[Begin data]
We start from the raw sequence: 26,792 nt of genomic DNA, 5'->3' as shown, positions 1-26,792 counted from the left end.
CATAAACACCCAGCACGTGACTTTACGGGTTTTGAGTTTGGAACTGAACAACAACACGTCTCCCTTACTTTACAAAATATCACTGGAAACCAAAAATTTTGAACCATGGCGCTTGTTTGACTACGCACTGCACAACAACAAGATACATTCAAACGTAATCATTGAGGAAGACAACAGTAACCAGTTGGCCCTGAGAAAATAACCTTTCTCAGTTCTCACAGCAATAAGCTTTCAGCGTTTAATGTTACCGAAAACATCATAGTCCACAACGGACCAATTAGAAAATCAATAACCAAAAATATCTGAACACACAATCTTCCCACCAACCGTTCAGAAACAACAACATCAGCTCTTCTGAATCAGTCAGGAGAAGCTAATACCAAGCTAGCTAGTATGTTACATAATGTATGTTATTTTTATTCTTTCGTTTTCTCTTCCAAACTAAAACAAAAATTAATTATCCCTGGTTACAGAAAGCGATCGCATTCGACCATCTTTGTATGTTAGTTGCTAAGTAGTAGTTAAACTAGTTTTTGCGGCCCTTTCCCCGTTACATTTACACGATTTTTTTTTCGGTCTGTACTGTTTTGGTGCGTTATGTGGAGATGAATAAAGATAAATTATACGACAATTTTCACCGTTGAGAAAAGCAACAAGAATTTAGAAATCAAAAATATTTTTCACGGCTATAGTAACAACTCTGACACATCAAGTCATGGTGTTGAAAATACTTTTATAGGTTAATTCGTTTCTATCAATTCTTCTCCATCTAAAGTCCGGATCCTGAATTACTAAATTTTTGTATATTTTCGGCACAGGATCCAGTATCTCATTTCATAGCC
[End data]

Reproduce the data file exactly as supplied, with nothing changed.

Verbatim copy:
We start from the raw sequence: 26,792 nt of genomic DNA, 5'->3' as shown, positions 1-26,792 counted from the left end.
CATAAACACCCAGCACGTGACTTTACGGGTTTTGAGTTTGGAACTGAACAACAACACGTCTCCCTTACTTTACAAAATATCACTGGAAACCAAAAATTTTGAACCATGGCGCTTGTTTGACTACGCACTGCACAACAACAAGATACATTCAAACGTAATCATTGAGGAAGACAACAGTAACCAGTTGGCCCTGAGAAAATAACCTTTCTCAGTTCTCACAGCAATAAGCTTTCAGCGTTTAATGTTACCGAAAACATCATAGTCCACAACGGACCAATTAGAAAATCAATAACCAAAAATATCTGAACACACAATCTTCCCACCAACCGTTCAGAAACAACAACATCAGCTCTTCTGAATCAGTCAGGAGAAGCTAATACCAAGCTAGCTAGTATGTTACATAATGTATGTTATTTTTATTCTTTCGTTTTCTCTTCCAAACTAAAACAAAAATTAATTATCCCTGGTTACAGAAAGCGATCGCATTCGACCATCTTTGTATGTTAGTTGCTAAGTAGTAGTTAAACTAGTTTTTGCGGCCCTTTCCCCGTTACATTTACACGATTTTTTTTTCGGTCTGTACTGTTTTGGTGCGTTATGTGGAGATGAATAAAGATAAATTATACGACAATTTTCACCGTTGAGAAAAGCAACAAGAATTTAGAAATCAAAAATATTTTTCACGGCTATAGTAACAACTCTGACACATCAAGTCATGGTGTTGAAAATACTTTTATAGGTTAATTCGTTTCTATCAATTCTTCTCCATCTAAAGTCCGGATCCTGAATTACTAAATTTTTGTATATTTTCGGCACAGGATCCAGTATCTCATTTCATAGCC